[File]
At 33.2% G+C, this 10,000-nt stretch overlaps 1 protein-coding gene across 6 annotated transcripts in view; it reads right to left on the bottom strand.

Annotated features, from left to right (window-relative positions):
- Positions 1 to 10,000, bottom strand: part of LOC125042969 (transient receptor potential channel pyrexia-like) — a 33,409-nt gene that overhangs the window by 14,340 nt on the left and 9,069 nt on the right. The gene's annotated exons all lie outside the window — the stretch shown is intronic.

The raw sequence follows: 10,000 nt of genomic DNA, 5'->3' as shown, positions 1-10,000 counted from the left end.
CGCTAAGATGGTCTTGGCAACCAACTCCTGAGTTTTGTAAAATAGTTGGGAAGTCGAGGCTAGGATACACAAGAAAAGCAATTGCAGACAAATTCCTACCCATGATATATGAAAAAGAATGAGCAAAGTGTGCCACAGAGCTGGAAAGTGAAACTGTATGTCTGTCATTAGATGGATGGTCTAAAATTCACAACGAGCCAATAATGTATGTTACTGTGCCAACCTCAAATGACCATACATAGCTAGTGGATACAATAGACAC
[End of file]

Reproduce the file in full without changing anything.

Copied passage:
At 33.2% G+C, this 10,000-nt stretch overlaps 1 protein-coding gene across 6 annotated transcripts in view; it reads right to left on the bottom strand.

Annotated features, from left to right (window-relative positions):
- Positions 1 to 10,000, bottom strand: part of LOC125042969 (transient receptor potential channel pyrexia-like) — a 33,409-nt gene that overhangs the window by 14,340 nt on the left and 9,069 nt on the right. The gene's annotated exons all lie outside the window — the stretch shown is intronic.

The raw sequence follows: 10,000 nt of genomic DNA, 5'->3' as shown, positions 1-10,000 counted from the left end.
CGCTAAGATGGTCTTGGCAACCAACTCCTGAGTTTTGTAAAATAGTTGGGAAGTCGAGGCTAGGATACACAAGAAAAGCAATTGCAGACAAATTCCTACCCATGATATATGAAAAAGAATGAGCAAAGTGTGCCACAGAGCTGGAAAGTGAAACTGTATGTCTGTCATTAGATGGATGGTCTAAAATTCACAACGAGCCAATAATGTATGTTACTGTGCCAACCTCAAATGACCATACATAGCTAGTGGATACAATAGACAC